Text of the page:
CROWLEY: Governor, Congresswoman, I'm going to ask you to stand by. We will have more with Congresswoman Bachmann and Governor Daniels in a moment. Does an improving economy mean four more years for President Obama? We'll ask them.
And then later, why did the chicken cross the road? We are told he was heading to a Newt Gingrich rally. That and more bizarre antics when we look at the campaign trail.
CROWLEY: We are back with Mitch Daniels and Michele Bachmann.
I wanted to ask the two of you some quick questions about the status of the race right now. Every time I ask someone if a long race is going to hurt the Republicans, the stock answer is no, of course not, it makes us stronger. We'll be much stronger in September if they have to fight for it, but I want to show you a couple of polls here. And the first one is -- the question is, to Republicans only, are you satisfied with the field of presidential candidates? In October, 66 percent of Republicans said yes they are satisfied. Now 55 percent say. So an 11-point drop in Republicans satisfied with this field.
We also see the president gaining in head-to-heads against everyone. He beats all of them, and I think just slightly Mitt Romney.
So is that not proof that over the course of this time Republicans have hurt themselves? Congresswoman Bachmann?
BACHMANN: No, not at all. Because what you're seeing is candidates that are showing out the flaws in each other. And of course you're going to see a reduction in the numbers that these candidates will show, but President Obama also hasn't necessarily been the focus of this race. That will all change. That dynamic will change very quickly. We have an excellent field of candidates. And I think it's important that we recognize that these are highly qualified individuals who will do a eminently, far superior job to President Obama. They are right on how to handle the economy. President Obama has been a disaster. And they understand foreign policy. Probably President Obama's worst act as president has been on foreign policy. That hasn't even begun to have the level of scrutiny that it needs to have.
CROWLEY: Well, I imagine that he would point to the killing of Osama bin Laden and the ending of two wars, but let me -- before I get into foreign policy...
BACHMANN: Well, of course, that's a tactical success, but his strategic blunder is putting distance between the United States and Israel that has a far incalculable level of detriment to the United States and our safety.
CROWLEY: Before I veer off someplace I actually don't want to go, governor, can you concede that with each passing primary the hole that whoever becomes the nominee has to dig out of becomes deeper because they are losing public support -- generically Republicans are.
DANIELS: No, I don't. I think Michele said it well. Ultimately this will be a binary choice between a failed presidency and policies which could hardly have been more detrimental to job growth and investment and risk taking. They've been designed to be that way. It would be a choice between that and a future of certain decline and indebtedness and the Republican alternative.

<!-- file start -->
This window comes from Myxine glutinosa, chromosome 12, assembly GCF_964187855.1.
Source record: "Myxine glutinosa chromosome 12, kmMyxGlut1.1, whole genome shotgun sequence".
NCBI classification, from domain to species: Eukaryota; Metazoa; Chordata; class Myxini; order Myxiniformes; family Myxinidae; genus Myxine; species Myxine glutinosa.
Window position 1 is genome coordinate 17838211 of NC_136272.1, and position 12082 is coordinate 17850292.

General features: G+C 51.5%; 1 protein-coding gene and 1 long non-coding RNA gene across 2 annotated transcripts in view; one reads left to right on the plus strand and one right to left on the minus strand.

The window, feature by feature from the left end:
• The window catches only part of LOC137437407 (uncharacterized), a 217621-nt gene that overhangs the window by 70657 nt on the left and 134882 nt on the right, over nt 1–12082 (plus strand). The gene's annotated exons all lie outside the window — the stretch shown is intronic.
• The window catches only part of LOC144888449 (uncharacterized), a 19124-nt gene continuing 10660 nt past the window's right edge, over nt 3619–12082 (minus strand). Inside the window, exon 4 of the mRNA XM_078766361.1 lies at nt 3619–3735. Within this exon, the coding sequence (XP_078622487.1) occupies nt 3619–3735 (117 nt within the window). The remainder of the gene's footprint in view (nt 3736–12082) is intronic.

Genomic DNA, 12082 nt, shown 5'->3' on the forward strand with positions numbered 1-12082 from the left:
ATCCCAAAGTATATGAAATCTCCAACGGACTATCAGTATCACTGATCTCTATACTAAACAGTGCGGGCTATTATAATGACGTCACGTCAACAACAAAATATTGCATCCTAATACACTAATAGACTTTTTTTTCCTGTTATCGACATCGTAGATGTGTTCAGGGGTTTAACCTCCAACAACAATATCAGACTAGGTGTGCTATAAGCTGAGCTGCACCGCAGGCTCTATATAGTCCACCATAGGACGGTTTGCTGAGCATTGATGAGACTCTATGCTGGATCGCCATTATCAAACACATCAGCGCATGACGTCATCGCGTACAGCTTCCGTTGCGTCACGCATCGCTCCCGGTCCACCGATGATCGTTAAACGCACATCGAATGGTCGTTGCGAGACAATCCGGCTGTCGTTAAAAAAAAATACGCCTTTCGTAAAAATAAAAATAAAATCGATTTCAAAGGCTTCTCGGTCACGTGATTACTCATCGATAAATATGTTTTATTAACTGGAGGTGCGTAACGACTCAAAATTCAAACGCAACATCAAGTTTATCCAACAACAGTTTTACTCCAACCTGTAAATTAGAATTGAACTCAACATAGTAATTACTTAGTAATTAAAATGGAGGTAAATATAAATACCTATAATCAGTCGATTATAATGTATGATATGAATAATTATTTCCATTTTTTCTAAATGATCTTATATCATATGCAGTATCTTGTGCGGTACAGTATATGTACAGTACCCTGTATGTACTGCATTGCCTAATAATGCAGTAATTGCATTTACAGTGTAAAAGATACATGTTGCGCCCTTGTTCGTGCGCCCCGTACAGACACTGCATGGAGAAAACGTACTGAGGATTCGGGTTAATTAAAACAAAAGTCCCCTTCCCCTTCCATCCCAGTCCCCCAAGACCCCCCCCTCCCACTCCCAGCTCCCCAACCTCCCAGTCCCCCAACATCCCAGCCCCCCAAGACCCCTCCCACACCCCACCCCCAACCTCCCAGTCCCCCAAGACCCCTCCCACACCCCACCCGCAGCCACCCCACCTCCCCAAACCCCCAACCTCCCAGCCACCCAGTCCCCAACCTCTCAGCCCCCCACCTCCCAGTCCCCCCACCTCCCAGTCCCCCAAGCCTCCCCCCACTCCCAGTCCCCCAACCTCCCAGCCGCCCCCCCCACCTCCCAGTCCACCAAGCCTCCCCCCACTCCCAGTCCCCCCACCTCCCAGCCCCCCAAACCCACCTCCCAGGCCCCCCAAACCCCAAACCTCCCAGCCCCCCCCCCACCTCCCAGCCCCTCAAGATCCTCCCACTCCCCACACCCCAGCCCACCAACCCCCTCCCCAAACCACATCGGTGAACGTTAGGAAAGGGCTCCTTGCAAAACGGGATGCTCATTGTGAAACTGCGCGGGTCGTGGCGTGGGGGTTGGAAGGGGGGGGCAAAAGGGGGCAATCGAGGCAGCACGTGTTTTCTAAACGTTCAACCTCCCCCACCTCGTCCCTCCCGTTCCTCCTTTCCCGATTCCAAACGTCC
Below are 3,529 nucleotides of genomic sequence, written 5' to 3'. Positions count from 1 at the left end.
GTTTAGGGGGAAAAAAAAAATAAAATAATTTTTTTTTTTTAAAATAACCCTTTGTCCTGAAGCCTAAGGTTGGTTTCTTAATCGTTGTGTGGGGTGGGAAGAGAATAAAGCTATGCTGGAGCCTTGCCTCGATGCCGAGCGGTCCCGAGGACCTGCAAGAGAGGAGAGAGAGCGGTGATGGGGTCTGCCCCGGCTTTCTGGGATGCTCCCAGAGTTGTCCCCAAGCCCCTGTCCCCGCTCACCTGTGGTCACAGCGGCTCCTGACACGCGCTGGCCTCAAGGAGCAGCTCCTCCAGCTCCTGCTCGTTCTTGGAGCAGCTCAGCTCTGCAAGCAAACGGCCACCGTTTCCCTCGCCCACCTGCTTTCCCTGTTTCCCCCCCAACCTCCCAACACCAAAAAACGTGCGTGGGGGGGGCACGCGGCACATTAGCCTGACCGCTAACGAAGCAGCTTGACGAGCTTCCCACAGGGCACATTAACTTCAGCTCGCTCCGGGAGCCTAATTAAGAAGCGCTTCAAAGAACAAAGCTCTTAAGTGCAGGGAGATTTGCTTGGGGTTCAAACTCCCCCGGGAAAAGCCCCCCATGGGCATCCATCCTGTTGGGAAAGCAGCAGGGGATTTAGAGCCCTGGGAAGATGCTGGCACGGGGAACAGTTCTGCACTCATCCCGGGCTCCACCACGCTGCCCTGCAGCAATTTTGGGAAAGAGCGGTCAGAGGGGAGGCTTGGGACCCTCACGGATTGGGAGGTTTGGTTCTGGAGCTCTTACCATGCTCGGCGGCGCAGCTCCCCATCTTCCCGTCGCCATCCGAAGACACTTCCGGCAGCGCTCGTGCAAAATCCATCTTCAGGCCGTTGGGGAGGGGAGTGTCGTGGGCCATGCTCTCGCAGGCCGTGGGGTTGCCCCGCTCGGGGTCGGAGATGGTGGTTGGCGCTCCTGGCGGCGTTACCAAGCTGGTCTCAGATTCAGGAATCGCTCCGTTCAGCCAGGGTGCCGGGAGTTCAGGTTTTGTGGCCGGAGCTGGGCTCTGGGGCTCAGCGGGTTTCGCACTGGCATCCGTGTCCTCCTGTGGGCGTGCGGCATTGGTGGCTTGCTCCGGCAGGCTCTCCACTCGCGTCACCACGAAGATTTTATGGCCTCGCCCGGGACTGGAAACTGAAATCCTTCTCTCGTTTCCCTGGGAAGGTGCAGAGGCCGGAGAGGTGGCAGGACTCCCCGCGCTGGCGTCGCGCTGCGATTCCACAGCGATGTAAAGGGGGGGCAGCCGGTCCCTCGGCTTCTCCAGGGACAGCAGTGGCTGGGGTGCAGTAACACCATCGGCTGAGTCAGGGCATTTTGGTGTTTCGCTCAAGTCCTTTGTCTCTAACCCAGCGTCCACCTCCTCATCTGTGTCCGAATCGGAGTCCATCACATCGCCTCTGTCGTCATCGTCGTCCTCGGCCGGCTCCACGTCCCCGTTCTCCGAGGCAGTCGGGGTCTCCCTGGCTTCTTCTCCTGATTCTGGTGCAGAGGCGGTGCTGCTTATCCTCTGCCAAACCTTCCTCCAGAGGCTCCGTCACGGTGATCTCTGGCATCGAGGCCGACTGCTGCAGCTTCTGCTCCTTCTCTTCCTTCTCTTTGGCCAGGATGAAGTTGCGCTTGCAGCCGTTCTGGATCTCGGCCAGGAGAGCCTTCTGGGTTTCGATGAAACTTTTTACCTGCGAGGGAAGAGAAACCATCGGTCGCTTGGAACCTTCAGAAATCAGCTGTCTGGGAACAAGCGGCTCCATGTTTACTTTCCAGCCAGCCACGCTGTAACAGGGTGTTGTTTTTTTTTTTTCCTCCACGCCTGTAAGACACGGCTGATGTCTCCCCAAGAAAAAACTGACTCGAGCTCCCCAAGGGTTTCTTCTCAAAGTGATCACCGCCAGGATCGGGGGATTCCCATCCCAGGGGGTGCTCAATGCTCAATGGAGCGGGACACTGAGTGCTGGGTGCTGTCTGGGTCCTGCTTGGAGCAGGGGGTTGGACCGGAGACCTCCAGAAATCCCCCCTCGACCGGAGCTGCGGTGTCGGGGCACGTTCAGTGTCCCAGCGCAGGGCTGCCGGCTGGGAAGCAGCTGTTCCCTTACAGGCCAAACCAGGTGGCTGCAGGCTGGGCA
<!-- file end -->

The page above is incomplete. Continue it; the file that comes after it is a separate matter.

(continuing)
And what we have to do as a party is...
CROWLEY: Governor, I just want to interrupt you there because I want to ask you about the economy. Because if the economy shows that it's getting better and there are signs now that it is, there is some consumer confidence that it is at least growing, what else is in the Republican arsenal?
DANIELS: Well, first, that will be in the Republican arsenal. Let me say I hope earnestly for a much stronger economy. It's the prerequisite to everything else we want in terms of national success. But let's not kid ourselves. This is the worst recovery ever from a serious recession. And history says the deeper the down the sharper the up. It should have been a very vigorous one. It hasn't been.
The percentage of people actually working in America today, Candy, is the lowest since the days of the stay-at-home mom. And so let's hope for better times, but this is a really pathetically weak economy with storm clouds in Europe, storm clouds in oil prices and I consider it very unlikely that President Obama will have anything but a big negative in terms of the biggest issues of all when the fall gets here.
CROWLEY: Congresswoman, because we're down to less than a minute here, I want to ask you a final question. Do you believe that this race in the Republican Party is now down to Rick Santorum and Mitt Romney?
BACHMANN: Well, the candidates are going up and down, but we will have an eminently better nominee than President Barack Obama will be. And I think we saw evidence of that on Thursday at the House budget committee with Chairman Paul Ryan taking on Treasury Secretary Tim Geithner. We saw clearly by the government's own numbers that within 15 years this economy will effectively stop and all President Obama can offer is $1.3 trillion of deficit in this next budget.
There is no future. There is no hope with President Obama having a second term. He cannot have a second term, because he will not only fail to bring our economy back to revival, we will see people's lives worsened as a result of it. And I believe whoever our nominee will be, I will stand with him, our party will unite, we will have a strong nominee and we will go on to win in 2012, because the American people need it, and they deserve, a strong pro-growth president.
CROWLEY: Congresswoman Michele Bachmann, Indiana Governor Mitch Daniels, thank you both so much for joining us.
Tens and thousands of protesters packed the streets in Damascus. And Bashar al Assad's security forces meet them with gunfire and tear gas. What are the options and consequences for the United States and the world? That's straight ahead.
BREAK IN TRANSCRIPT